Spotlight — Kawau island
Kawau Island is my favourite island in the Hauraki Gulf — brimming with secluded coves, fascinating history, and even the odd wallaby (though there’s less of those these days).
Kawau — named after the Kawau Paka; the white throated or little shag cormorant — is 29 nautical miles from Westhaven Marina. That makes it perfect for a weekend trip; close enough for an easy, non-stop journey but far enough from the Inner Gulf to avoid any crowds.
Once you get to Kawau there are plenty of options for anchorages, from the white sandy beaches on the northern end to the superbly sheltered Bon Accord harbour. Particular highlights on land include visiting Governor Greys historic mansion at the aptly named Mansion House Bay, the old copper mine and smelting house, and various forest walks starting from Mansion House historic reserve.
On the water, the options are more obvious but hidden gems include the shipwreck at Moturekareka Island, body surfing or boogie boarding at Sandy Bay (you’ll need a little swell), and exploring far up into the mangroves at North Cove via dinghy or kayak (best attempted at high tide).
A Little History
Kawau was first colonised by the seafaring tribes of Ngatitai and Ngatiwai, notorious for their piracy and cannibalism. They were so bad in fact that mainland tribes combined forces and attacked the Kawau tribes, eventually succeeding in taking control of the island. Legend has it that the attack ended in a cannibalistic feast in Bostaque Bay, a legend borne out by the discovery of human bones in the area.
Kawau continued on a rather violent trajectory, with more battles taking place until the island was eventually abandoned by Maori following a particularly bloody skirmish during the musket wars.
Eventually, the island was purchased by various European settlers with commercial interests – first for agriculture and grazing and eventually for copper and manganese mining and timber.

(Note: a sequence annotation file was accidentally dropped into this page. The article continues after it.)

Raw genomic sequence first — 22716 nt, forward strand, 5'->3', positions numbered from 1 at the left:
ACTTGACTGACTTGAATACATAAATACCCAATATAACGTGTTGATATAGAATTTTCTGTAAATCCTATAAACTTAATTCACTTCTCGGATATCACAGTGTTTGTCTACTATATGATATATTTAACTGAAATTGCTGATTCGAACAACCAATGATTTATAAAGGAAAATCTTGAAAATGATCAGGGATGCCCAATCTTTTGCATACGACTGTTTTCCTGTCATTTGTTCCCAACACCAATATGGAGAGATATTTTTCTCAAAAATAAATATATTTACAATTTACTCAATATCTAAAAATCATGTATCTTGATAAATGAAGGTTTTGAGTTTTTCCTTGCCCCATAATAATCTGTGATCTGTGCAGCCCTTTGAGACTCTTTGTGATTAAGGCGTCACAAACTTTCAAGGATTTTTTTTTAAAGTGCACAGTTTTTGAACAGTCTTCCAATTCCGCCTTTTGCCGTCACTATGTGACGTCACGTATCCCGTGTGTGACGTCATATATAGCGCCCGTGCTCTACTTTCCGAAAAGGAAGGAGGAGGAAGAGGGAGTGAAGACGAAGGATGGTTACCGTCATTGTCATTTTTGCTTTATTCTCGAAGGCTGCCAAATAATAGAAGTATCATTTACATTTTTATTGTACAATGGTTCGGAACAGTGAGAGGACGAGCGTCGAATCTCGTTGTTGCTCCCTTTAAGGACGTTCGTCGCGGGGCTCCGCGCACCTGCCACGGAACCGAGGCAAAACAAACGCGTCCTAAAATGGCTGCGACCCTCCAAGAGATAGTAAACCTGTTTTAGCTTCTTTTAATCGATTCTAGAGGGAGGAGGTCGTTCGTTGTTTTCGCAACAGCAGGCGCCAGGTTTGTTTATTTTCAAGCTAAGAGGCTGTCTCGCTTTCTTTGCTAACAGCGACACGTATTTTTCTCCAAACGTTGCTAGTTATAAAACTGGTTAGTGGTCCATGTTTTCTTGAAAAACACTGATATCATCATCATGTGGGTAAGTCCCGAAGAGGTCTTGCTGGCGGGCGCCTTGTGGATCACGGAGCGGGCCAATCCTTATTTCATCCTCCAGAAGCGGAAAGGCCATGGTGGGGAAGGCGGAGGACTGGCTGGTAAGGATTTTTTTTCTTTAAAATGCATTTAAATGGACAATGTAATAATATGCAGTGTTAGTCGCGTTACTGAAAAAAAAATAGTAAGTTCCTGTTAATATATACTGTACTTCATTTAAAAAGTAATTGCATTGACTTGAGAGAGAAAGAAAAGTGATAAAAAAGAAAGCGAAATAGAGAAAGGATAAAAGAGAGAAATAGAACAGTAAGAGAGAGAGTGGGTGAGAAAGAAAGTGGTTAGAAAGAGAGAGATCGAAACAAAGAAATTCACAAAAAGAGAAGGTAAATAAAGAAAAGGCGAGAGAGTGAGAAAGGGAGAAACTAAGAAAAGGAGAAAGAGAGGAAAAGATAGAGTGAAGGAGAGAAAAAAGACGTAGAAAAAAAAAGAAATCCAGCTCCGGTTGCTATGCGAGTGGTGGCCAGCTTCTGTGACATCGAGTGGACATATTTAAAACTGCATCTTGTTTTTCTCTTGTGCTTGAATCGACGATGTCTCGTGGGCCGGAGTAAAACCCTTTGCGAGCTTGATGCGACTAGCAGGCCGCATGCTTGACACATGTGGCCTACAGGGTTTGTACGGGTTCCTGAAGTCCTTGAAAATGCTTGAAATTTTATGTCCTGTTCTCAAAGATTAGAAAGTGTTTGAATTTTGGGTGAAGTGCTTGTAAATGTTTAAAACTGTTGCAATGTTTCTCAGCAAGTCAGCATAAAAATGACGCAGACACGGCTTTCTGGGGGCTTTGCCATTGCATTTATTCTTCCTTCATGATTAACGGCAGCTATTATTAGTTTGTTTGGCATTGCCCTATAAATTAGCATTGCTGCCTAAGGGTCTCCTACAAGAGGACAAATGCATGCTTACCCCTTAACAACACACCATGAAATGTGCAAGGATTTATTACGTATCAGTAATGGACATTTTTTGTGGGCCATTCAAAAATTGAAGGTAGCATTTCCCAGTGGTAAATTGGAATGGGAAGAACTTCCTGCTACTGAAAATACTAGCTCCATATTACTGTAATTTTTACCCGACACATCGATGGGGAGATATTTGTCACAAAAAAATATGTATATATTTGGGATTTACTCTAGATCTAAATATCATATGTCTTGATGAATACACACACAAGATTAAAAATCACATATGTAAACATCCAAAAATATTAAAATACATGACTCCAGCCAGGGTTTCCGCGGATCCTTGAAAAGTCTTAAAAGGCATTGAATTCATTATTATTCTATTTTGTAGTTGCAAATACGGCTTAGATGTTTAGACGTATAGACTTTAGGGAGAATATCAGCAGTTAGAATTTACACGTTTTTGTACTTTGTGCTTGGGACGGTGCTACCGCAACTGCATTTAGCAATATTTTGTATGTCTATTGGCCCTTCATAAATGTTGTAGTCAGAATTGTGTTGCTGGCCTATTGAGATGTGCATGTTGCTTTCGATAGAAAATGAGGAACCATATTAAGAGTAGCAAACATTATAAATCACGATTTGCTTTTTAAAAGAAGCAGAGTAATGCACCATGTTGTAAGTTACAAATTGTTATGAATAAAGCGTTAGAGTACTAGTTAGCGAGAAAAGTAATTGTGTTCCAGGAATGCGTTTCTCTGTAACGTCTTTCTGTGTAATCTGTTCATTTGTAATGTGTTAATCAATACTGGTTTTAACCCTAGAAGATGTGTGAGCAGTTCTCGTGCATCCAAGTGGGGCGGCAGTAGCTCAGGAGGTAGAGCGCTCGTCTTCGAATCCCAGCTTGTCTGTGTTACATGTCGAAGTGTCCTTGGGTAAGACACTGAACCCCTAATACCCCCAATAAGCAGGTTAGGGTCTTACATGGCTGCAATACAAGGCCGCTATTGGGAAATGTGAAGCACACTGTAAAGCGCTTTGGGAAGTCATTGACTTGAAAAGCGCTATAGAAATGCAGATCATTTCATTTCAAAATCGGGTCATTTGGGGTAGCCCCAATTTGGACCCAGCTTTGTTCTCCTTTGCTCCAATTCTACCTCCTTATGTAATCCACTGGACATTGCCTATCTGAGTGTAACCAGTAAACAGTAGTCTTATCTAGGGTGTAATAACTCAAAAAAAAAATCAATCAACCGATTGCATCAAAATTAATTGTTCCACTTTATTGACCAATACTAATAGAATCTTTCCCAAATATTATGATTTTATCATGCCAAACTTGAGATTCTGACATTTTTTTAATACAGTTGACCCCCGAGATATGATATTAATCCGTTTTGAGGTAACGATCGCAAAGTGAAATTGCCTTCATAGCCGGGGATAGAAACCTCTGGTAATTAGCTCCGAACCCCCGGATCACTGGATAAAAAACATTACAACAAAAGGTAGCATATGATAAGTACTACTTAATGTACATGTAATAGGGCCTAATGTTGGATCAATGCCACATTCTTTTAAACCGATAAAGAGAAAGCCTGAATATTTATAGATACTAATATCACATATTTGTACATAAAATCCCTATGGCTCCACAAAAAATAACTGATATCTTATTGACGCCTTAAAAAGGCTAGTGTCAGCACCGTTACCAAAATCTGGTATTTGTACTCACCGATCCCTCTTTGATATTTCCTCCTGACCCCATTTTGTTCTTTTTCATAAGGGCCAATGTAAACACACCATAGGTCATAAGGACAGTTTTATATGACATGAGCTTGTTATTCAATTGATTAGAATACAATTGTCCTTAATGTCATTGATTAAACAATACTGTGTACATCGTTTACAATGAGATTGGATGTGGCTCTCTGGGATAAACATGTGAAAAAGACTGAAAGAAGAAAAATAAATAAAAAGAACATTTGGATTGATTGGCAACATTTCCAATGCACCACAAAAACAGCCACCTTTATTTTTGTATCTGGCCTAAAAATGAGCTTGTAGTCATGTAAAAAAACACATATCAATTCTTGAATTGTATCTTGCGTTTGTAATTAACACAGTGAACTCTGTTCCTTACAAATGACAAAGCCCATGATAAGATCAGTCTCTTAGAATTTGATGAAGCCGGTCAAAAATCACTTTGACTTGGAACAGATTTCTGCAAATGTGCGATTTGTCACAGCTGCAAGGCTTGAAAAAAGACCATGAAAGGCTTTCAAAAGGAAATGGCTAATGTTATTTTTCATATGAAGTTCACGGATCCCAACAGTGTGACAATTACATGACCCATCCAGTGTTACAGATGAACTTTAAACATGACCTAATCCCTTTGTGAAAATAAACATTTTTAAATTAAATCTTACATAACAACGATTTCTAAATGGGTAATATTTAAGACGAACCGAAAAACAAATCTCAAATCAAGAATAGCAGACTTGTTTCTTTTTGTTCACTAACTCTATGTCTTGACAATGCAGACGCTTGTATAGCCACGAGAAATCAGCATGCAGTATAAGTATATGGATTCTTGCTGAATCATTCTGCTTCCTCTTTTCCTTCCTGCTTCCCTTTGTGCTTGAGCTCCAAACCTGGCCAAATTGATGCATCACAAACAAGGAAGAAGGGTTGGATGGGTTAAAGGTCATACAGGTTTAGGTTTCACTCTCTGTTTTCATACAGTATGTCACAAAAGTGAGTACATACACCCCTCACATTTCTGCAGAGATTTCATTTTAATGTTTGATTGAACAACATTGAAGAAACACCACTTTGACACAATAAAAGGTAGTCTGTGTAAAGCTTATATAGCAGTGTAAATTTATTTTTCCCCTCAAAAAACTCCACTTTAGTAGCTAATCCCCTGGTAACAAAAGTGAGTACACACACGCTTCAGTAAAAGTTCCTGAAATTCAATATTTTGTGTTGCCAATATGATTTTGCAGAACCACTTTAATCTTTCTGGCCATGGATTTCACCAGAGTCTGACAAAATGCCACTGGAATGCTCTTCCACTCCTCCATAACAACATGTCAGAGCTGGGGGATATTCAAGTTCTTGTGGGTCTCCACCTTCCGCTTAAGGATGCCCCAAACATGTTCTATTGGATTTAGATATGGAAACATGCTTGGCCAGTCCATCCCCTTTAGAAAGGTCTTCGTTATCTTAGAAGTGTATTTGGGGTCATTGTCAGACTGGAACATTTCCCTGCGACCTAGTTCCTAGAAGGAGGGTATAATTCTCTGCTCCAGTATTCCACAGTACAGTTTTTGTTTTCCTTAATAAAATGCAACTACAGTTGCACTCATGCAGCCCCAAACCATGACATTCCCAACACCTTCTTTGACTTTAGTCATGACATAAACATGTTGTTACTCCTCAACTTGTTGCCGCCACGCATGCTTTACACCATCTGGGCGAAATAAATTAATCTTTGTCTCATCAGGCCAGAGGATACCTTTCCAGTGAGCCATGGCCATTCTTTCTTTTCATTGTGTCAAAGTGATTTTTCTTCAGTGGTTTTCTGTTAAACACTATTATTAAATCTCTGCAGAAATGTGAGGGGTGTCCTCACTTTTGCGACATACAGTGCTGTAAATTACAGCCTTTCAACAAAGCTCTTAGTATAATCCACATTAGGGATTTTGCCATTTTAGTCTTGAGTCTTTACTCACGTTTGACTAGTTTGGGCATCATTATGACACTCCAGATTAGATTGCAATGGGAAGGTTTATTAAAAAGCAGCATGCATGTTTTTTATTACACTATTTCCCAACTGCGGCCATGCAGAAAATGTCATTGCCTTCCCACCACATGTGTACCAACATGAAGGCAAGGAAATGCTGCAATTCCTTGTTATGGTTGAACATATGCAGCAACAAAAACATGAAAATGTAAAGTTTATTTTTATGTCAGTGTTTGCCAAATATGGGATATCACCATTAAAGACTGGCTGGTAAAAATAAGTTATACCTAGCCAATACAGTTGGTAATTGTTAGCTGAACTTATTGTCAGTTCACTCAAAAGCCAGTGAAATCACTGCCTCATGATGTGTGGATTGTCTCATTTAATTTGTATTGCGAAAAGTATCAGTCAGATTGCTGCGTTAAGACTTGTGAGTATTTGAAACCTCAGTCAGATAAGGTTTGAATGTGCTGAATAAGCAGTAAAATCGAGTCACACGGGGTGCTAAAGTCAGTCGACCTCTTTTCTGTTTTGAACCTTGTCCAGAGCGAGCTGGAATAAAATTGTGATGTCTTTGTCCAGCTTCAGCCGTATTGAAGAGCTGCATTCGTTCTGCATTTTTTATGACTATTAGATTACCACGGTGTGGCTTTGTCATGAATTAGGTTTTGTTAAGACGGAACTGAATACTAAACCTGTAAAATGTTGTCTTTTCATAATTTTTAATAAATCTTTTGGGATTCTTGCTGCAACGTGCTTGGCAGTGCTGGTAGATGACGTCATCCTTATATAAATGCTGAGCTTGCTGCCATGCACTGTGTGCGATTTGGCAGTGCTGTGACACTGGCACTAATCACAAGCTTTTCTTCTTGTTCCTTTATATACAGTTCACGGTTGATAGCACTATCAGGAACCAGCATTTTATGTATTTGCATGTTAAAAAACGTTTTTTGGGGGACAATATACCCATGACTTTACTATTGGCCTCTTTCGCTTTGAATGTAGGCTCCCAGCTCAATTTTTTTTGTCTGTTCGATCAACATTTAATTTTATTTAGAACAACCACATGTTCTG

Sir Geoge Gray, one of New Zealand’s first governors, bought the island for private use in 1862, turning it into his own personal menagerie, filled with exotics like Zebras, monkeys, elk, kangaroos and antelope. A few of these exotics remain today, including 6 different species of Wallaby (even one which was rare enough in Australia to ship some back there), peacocks, and Kookaburra.
Sir George sold the island 1888, after which it passed through the hands of various owners before being subdivided in 1992.
The Crown eventually bought Mansion House and the surrounding land, tasking the Hauraki Maritime Park Board with restoring the grounds to their former glory. Today, Kawau Island Historic Reserve, covering 10% of the island and encompassing Mansion House and its exotic gardens, is overseen by the Department of Conservation.
see more from the blog
MARITIMO GLOBALLY REVEALS SENSATIONAL OFFSHORE SERIES WITH NEW M600 OFFSHORE MOTOR YACHT Leading Australian luxury motor yacht builder, Maritimo, has unveiled the first of a series of new generation Offshore Motor Yachts set to attract global attention with a...
23RD VESSEL JOINS THE Ownaship FLEET Ikatere (fish god in Maori and Polynesian mythology) is a brand new Rayglass 3500, just arrived from the Rayglass factory in Mt Wellington to its new berth in Westhaven Marina. The six new shareholders have all been waiting...
The Elite AT43 — Our newest syndication opportunity Ownaship is excited to announce a brand new syndication option for 2021. The Elite AT43 is an incredible NZ made production launch from Allan Tongs boat builders in collaboration with established designer Bill...